Forest Service approves Keystone cat skiing
December 20, 2003
KEYSTONE – Keystone’s evolution continued Friday when the U.S. Forest Service announced approval of the resort’s snowcat skiing operation into the Erickson and Little bowls.
The resort plans to offer full- and half-day tours into the bowls, which sit on the ridge connecting Keystone Mountain and the Outback – they lie just north of the ski area’s North and South bowls and offer mostly intermediate terrain.
“We’re very excited about this,” said director of mountain operations Chuck Tolton. “This is an opportunity to provide an experience that’s never been offered before.”
Tolton spearheaded the effort to start a snowcat program at Copper Mountain, where he worked for two decades. That operation takes skiers and snowboarders up the ridge to Tucker Mountain, cutting the hike to the expert terrain in half.
It is similar to a program Keystone ran for the first time last year, in which a cat took skiers up the ridgeline above the Outback free of charge, eliminating the hike to North and South bowls.
The operation approved Friday is different than those and the first of its kind in Summit County.
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In addition to the skiing aspect, the resort also plans to take non-skiers on sightseeing tours along the ridge.
“I’m as excited about the sightseeing component of this as I am about the cat-skiing,” Tolton said.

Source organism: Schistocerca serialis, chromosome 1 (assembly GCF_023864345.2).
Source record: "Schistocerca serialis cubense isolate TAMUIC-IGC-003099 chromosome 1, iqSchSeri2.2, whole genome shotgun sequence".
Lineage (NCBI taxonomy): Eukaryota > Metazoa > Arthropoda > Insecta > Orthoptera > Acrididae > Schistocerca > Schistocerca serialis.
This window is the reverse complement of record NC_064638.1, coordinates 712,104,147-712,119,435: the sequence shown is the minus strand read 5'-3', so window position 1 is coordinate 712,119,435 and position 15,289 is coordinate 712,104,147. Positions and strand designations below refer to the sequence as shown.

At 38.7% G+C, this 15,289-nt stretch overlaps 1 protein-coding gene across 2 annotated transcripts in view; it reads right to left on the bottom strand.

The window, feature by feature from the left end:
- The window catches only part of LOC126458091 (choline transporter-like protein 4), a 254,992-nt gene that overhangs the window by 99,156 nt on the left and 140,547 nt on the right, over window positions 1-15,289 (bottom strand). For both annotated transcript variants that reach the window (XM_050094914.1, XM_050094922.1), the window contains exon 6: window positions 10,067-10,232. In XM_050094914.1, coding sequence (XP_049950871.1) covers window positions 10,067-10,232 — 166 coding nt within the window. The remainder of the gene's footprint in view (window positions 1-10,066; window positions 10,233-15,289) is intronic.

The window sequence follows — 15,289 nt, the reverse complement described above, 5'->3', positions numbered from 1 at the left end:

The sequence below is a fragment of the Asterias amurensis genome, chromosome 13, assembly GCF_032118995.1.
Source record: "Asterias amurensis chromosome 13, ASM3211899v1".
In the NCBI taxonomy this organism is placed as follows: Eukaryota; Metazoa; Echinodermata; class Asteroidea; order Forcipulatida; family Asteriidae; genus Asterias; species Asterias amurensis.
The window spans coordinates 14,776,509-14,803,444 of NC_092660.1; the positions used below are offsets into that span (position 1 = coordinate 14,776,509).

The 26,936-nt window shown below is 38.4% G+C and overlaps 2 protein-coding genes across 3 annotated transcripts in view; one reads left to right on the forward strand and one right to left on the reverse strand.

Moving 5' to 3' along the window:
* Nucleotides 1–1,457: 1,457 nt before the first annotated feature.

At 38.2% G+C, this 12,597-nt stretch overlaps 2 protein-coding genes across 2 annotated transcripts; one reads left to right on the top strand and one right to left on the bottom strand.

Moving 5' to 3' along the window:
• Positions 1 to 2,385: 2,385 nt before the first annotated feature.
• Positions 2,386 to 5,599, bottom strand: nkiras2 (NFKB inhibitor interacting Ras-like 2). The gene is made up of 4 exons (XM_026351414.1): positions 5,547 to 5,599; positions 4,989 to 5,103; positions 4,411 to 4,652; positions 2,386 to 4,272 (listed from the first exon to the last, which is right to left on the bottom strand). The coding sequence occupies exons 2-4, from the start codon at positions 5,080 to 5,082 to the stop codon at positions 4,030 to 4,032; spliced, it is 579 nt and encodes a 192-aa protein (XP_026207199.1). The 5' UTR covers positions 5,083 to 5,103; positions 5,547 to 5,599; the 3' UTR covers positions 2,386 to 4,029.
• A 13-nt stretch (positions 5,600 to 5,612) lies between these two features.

Keystone presented the idea of a cat-skiing operation to the Forest Service about a year ago.
According to Tolton, the idea came from ski patrol supervisor John Ulbrich and had been kicked around among employees for several years.
For the past year, there have been two 30-day public comment periods and an environmental analysis as part of the Forest Service’s review.
Dillon District ranger Rick Newton, who made the final decision to approve the operation, said he received 12 total letters from the public regarding the operation. In this case, the benefits clearly outweighed the potential negatives, in Newton’s opinion.
“We didn’t see any significant environmental concerns with the proposal,” Newton said. “One of the key things I was looking at was the desire to diversify recreational opportunities at Keystone – to add a type of service it hadn’t had in the past. This increases the ability for a variety of folks to use and see that area.”
The only outstanding area of concern is how the operation will affect access to the backcountry around Keystone. The resort and the Forest Service plan to address that by combining forces on a boundary-management plan.
The ski area will adjust its operations boundary to include Erickson and Little bowls, which are already within the ski area’s permit boundary.
This will require additional ropes and signs in the area to alert skiers when they are leaving the ski area and entering uncontrolled backcountry.
Before Keystone can begin marketing and fleshing out the details of the operation, including price, it will wait for a final 50-day public appeal period.
During this time – from Friday until the first week of February – the Forest Service is accepting written appeals on this proposal at USDA Forest Service, Supervisors Office, ATTN: Appeals Deciding Officer, P.O. Box 948, Glenwood Springs, CO 81602.
A detailed record of the environmental analysis is available at the Dillon Ranger District at 680 River Parkway in Silverthorne. Contact the office by phone at (970) 468-5400.
Assuming no appeal of merit comes, Keystone will begin the operation in February on the first day conditions allow.